The excellent book by John Cornwell, Breaking Faith, needs to be read by everybody interested in the subject of ridiculous and false canonisations. Its fourteenth chapter, The Science and Politics of Saints, tells us a lot. It tackles the alleged holiness of some of those saints and because the Church requires miracles attributable to the intercession of the person before the person can become a saint these are put under scrutiny as well.
The first “saint” in for a slating is Saint Simon Stylites who sat on top of a pillar sixty feet tall for twenty long years. This lunatic is presented as an example of Christian behaviour despite the fact that he had no clothes on the entire time!

The book mentions the miracle when a young man fell from a high building and should have been killed or very seriously injured but just had grazes as the miracle accepted by the Church for the canonisation of Juan Diego the fictitious seer of the blessed virgin of Guadulupe. The pope canonised the seer on account of this miracle for the lad’s mother had invoked Juan the moment the lad had fallen out. Had there been a real miracle there would have been no grazes. Are we to believe that God can’t do miracles properly? The event is inexplicable but everything inexplicable doesn’t have to be a miracle or supernatural. The mother was probably lying that she said she invoked Juan. When things like that happen you will automatically invoke God, Jesus or Mary and not some obscure person who isn’t a saint. You will invoke the highest authority that comes to mind in that moment of terror. And wouldn’t it be dangerous to invoke somebody who might not be a saint in such a circumstance? Better to invoke somebody who is a saint and who certainly can do a miracle. If this is a miracle then God doesn’t mind people being reckless!
The book says the doctors only certify to the Vatican that the event that some class as a miracle of healing or protection from injury was inexplicable and it is up to the Vatican to decide if it was a miracle.

The book informs us that the Vatican finds it increasingly difficult to get doctors to do this job for they feel their reputations are at stake if they get involved in things like that. I would add that any doctor that does classify a healing or whatever as inexplicable deserves to get a bad name. First of all he is opening up to the possibility that his colleagues will stop trusting him. Usually miracle healings are healings of illnesses that never existed for the healed people were misdiagnosed. Second, he is helping the irrationalism of the Vatican which chooses to ignore the fact that inexplicable things happen every day in every form and few of them are declared miracles.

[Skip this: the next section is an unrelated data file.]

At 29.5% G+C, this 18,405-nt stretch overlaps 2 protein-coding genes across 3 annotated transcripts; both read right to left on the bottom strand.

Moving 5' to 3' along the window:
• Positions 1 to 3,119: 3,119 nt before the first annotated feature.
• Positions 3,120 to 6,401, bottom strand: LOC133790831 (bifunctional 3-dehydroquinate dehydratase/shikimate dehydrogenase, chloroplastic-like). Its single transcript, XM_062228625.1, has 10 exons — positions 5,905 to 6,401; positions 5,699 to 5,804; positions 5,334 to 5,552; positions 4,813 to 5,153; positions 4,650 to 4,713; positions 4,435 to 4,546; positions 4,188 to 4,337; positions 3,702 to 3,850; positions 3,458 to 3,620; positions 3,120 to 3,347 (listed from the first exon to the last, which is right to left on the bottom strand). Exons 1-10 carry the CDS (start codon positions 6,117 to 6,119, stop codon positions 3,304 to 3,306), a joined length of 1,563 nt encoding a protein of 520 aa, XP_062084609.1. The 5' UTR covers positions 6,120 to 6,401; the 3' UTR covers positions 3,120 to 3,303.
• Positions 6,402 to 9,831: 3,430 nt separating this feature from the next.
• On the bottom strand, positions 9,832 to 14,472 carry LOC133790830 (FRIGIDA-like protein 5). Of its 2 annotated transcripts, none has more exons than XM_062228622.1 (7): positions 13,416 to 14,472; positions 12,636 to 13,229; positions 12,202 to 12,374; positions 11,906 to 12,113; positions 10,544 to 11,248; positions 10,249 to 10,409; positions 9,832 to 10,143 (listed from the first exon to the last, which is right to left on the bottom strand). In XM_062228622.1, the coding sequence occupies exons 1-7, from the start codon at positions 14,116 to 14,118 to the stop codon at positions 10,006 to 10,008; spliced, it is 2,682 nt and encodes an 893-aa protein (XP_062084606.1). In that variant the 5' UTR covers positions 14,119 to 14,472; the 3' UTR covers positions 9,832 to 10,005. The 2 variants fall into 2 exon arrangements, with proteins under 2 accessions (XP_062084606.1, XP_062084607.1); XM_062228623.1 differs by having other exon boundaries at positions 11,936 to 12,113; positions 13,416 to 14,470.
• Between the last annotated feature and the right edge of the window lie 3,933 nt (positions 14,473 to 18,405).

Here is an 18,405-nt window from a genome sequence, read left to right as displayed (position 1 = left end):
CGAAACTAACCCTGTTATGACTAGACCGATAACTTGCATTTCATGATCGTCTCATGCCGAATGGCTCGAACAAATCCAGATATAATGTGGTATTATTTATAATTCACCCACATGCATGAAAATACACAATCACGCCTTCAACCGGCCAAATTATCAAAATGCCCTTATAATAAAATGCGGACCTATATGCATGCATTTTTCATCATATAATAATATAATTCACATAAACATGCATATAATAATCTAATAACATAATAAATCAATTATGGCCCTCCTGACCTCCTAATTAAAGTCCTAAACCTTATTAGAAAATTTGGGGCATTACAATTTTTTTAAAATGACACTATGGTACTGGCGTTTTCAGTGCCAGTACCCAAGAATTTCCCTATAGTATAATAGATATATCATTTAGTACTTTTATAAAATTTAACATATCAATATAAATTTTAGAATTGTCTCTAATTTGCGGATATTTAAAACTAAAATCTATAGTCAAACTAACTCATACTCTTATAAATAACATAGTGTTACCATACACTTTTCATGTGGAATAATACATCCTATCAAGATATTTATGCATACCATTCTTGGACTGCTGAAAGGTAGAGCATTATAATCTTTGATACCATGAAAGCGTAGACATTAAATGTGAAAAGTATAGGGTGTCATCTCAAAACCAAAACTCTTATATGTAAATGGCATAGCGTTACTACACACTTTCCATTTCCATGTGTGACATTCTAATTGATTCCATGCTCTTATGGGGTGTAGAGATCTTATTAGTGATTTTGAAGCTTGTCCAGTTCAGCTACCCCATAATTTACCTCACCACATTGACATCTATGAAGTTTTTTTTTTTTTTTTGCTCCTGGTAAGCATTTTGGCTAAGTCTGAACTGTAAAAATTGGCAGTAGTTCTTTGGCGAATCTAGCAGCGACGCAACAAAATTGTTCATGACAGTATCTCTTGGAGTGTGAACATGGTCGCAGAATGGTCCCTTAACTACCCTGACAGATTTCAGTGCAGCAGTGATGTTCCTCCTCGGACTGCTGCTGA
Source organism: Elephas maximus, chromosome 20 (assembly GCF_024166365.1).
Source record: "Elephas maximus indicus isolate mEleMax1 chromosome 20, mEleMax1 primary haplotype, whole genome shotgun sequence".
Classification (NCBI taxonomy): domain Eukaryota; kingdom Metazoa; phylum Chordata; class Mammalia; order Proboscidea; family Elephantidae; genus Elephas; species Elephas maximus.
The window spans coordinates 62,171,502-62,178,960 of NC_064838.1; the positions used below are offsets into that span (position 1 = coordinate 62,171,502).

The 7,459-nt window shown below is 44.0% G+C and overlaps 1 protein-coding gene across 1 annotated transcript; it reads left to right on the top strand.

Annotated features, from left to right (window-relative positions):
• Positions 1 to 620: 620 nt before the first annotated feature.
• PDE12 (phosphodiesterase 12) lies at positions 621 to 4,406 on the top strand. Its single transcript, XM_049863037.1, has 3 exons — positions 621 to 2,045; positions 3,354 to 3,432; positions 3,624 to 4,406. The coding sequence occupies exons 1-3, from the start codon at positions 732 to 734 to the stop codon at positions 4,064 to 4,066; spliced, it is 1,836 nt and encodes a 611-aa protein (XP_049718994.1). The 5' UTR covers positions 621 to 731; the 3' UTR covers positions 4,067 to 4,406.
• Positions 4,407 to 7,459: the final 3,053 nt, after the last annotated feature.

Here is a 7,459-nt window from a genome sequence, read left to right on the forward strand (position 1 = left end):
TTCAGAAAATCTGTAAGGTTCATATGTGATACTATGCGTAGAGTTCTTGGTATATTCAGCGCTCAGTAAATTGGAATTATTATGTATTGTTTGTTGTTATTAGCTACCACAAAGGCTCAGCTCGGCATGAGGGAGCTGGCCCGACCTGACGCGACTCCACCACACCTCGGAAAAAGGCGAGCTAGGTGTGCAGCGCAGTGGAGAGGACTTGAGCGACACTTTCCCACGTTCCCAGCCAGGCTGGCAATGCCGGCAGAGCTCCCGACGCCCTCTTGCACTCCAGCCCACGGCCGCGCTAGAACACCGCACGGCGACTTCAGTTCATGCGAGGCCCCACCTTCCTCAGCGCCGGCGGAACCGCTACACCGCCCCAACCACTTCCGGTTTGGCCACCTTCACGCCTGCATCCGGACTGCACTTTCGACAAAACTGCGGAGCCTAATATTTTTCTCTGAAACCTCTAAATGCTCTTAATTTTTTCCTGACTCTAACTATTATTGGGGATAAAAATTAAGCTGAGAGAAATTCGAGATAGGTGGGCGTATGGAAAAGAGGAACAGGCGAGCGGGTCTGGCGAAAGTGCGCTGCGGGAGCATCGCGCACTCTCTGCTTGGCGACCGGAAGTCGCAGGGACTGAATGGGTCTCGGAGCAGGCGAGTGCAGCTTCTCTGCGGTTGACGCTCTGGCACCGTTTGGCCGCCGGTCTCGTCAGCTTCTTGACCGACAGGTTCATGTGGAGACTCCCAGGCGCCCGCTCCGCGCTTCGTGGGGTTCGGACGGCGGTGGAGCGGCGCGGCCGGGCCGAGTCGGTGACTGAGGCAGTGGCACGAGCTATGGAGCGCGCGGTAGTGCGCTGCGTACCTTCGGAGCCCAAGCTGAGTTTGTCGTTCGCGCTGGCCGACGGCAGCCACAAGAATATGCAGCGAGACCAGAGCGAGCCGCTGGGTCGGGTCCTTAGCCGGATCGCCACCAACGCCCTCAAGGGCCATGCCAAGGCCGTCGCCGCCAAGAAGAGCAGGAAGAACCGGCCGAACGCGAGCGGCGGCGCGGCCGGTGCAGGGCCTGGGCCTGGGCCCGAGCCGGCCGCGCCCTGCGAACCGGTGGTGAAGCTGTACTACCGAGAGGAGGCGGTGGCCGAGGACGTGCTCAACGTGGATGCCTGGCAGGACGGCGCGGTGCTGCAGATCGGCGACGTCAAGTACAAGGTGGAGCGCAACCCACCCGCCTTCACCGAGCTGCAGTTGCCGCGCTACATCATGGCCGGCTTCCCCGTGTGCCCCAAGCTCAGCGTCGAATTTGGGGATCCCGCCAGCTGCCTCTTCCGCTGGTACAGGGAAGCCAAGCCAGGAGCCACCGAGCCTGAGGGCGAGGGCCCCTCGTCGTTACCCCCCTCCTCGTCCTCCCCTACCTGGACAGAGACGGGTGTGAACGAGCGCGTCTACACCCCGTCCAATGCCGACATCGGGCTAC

Cornwell found that if you want to check out the reasoning and research that led the Church to declare certain healings to be miracles both the doctors and the Church hide behind confidentiality and putting the records out of reach. Canonisation and beatification processes are secret (page 234). He went to see Monsignor Michele di Ruberto who takes care of the medical scrutiny of reported miraculous healings who promised to let him see before and after x ray pictures of a child that supposedly grew legs and feet over a few weeks but the priest made excuses for not producing it though he was asked for it several times. He had no intention of keeping his promise. He didn’t even offer an alternative. Small wonder when the miracle wasn’t exactly instant. It might indicate some unknown power of healing but it doesn’t amount to a miracle! A perfect God does miracles perfectly.

Incredibly, Father Cyprian Michael Tansi, was beatified by the pope, after and on account of the disappearance of a huge cancerous tumour afflicting a young woman who touched Tansi’s coffin and who believed the tumour then disappeared, despite the facts. The doctors investigating this did say the tumour going away was inexplicable but they didn’t say the cancer had entirely gone. What they declared was that it was almost a total reduction in growth. Two and a half years later a small growth was found to be what was left of the big tumour. Also the documentation proved that the lady never had cancer, it was a benign tumour.

The long space between the alleged cure and the specialist examining her makes the miracle suspicious.

Father Maximilan Kolbe who was made a saint by John Paul II was believed to be an antisemitist before the Second World War. The Church ignored the fact that St Edith Stein who was canonised because she was a martyr for the faith at Nazi hands didn’t die for the faith at all but for her Jewish origin.

Pope John Paul II beatified Jacinta and Francisco the little visionaries of Fatima. This was principally because they were so holy after having visions of a woman who was thought to be the Virgin Mary. It becomes less impressive upon realisation of the fact that the woman they saw was about the size of a doll! (page 88, The Pope in Winter, John Cornwell, Viking, London, 2004).

The Pope in Winter, says that John Paul II canonised St Josemaria Escriva on the basis of a report that was tailored to make this man who was harsh, vain, ill-tempered, and even a critic of popes, look like the perfect papal puppy (page 107). This saint founded the sinister Opus Dei.

John Paul is now a saint but we read of his corruption on page 37 of THE POWER AND THE GLORY, Inside the Dark Heart of John Paul II's Vatican, David Yallop, Constable, London, 2007. Some saint!

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